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7 Tax Myths – Small businesses.

The complexity of the tax code generates a lot of folklore and misinformation that could lead to costly mistakes such as penalties for failing to file on time or, on the flip side, not taking advantage of deductions you are legally entitled to take and giving the IRS more money than you need to. With this in mind, let’s take a look at seven common small business tax myths.

1. START-UP COSTS ARE DEDUCTIBLE IMMEDIATELY

Business start-up costs refer to expenses incurred before you actually begin operating your business. Business start-up costs include both start-up and organizational costs and vary depending on the type of business. Examples of these types of costs include advertising, travel, surveys, and training. These start-up and organizational costs are generally called capital expenditures.

Costs for a particular asset such as machinery or office equipment are recovered through depreciation or Section 179 expensing. When you start a business, you can elect to deduct or amortize certain business start-up costs.

Business start-up and organizational costs are generally capital expenditures. However, you can elect to deduct up to $5,000 of business start-up and $5,000 of organizational costs. The $5,000 deduction is reduced (but not below zero) by the amount your total start-up or organizational costs exceed $50,000. Remaining costs must be amortized.

2. OVERPAYING THE IRS MAKES YOU “AUDIT PROOF”

It is never a good idea to knowingly or unknowingly overpay the IRS. You should only pay the amount of tax that you owe. The IRS doesn’t care if you pay the right amount of taxes or overpay your taxes; however, they do care if you pay less than you owe and you can’t substantiate your deductions with good record-keeping. The best way to “Audit Proof” yourself is to properly document your expenses and make sure you are getting good advice from your tax accountant.

3. YOU CAN TAKE MORE DEDUCTIONS IF YOUR BUSINESS IS INCORPORATED.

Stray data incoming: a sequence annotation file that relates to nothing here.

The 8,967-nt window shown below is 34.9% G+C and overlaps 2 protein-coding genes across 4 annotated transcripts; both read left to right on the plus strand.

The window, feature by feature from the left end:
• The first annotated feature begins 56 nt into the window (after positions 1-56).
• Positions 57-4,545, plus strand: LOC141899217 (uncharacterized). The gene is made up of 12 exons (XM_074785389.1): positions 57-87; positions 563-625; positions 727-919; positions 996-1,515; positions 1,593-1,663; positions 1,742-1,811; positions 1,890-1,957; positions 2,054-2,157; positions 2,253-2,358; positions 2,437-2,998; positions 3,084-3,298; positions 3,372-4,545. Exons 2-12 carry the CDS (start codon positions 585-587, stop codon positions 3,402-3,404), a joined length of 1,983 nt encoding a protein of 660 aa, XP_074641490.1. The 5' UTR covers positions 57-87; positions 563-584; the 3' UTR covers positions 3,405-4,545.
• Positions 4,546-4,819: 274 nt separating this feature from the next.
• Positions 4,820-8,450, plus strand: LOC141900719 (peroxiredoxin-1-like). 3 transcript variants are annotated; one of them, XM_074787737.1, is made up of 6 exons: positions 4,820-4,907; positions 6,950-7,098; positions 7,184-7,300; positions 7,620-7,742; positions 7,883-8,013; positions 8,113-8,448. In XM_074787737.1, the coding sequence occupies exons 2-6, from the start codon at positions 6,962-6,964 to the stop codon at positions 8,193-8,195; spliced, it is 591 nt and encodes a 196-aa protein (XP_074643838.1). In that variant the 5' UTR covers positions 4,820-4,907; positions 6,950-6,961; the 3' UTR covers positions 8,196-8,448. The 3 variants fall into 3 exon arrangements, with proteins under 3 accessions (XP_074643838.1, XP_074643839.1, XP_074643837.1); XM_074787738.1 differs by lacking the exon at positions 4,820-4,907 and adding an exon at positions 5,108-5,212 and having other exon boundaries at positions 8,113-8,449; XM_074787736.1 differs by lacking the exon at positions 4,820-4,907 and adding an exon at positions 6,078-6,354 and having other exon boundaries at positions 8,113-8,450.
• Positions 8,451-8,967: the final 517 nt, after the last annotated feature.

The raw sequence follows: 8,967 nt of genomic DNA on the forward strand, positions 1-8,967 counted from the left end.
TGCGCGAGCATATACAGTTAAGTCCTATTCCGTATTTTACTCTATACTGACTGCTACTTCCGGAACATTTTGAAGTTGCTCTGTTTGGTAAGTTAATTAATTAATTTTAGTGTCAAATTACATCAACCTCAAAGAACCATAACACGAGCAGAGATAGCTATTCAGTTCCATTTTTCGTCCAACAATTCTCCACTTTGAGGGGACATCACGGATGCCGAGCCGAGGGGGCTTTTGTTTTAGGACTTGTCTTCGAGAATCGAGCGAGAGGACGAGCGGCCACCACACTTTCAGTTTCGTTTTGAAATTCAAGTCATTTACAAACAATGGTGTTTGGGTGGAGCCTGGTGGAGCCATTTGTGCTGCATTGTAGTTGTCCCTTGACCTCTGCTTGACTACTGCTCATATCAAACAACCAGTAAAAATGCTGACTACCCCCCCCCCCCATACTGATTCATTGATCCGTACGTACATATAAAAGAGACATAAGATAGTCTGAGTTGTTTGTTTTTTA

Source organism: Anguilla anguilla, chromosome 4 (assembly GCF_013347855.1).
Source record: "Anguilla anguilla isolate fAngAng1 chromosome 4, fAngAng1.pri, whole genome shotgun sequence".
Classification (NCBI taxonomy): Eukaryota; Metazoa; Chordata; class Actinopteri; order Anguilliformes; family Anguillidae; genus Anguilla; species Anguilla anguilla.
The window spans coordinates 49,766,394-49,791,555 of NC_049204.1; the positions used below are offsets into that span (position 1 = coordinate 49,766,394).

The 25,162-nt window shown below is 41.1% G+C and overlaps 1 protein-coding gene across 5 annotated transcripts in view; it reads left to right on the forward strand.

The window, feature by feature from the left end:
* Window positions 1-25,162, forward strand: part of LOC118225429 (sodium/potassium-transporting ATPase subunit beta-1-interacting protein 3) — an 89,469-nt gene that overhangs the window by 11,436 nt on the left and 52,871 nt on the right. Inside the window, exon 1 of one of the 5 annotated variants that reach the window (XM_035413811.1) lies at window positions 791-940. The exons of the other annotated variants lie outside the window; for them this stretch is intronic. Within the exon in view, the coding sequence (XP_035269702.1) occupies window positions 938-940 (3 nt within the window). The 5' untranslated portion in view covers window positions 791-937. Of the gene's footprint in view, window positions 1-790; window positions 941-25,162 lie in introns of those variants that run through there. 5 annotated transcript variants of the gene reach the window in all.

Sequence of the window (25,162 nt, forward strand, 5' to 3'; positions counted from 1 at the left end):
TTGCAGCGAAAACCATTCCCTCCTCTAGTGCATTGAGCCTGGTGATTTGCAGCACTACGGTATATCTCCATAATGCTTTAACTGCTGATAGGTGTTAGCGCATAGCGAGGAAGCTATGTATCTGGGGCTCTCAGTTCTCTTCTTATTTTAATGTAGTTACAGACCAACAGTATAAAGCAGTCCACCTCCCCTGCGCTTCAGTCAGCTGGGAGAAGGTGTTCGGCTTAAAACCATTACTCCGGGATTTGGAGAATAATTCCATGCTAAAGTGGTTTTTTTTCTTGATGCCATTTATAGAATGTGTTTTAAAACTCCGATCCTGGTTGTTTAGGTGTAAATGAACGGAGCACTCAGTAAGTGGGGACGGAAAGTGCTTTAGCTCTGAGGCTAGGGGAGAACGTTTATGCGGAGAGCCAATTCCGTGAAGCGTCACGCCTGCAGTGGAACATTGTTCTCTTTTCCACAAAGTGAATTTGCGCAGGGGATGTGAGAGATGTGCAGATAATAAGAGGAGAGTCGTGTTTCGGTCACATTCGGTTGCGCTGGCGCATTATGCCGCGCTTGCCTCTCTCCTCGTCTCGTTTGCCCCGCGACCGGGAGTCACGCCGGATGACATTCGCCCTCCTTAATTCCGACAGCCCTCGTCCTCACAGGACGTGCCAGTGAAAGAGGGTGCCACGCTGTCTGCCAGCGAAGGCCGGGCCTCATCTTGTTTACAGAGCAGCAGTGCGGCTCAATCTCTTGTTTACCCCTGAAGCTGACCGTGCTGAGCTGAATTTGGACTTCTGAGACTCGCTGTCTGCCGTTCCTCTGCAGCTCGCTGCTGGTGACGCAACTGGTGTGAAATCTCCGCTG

The good news is that self-employed individuals (sole proprietors and S Corps) qualify for many of the same deductions that incorporated businesses do. As such, becoming incorporated is often an unnecessary expense and burden that many small business owners don’t need. For instance, start-ups can spend thousands of dollars in legal and accounting fees to set up a corporation, only to discover soon thereafter that they need to change their name or take the company in a different direction. Furthermore, plenty of small business owners who incorporate don’t make money for the first few years and find themselves saddled with minimum corporate tax payments and no income.

4. THE HOME OFFICE DEDUCTION IS A RED FLAG FOR AN AUDIT.

While the home office deduction used to be a red flag, this is no longer true. In fact, with so many people operating home-based businesses the IRS rolled out a new simplified home office deduction in 2013, which makes it even easier to claim the home office deduction (as long as it can be substantiated with excellent record-keeping).

Furthermore, because of the proliferation of home offices, tax officials cannot possibly audit all tax returns of small business owners taking the home office deduction. In other words, there is no need to fear an audit just because you take the home office deduction; however, a high deduction-to-income ratio, however, may raise a red flag and lead to an audit.

5. YOU CAN’T DEDUCT BUSINESS EXPENSES IF YOU DON’T TAKE THE HOME OFFICE DEDUCTION.

You are still eligible to take deductions for business supplies, business-related phone bills, travel expenses, printing, wages paid to employees or contract workers, depreciation of equipment used for your business, and other expenses related to running a home-based business, whether or not you take the home office deduction.

6. AN EXTENSION TO FILE GIVES YOU AN EXTRA SIX MONTHS TO PAY ANY TAX YOU OWE.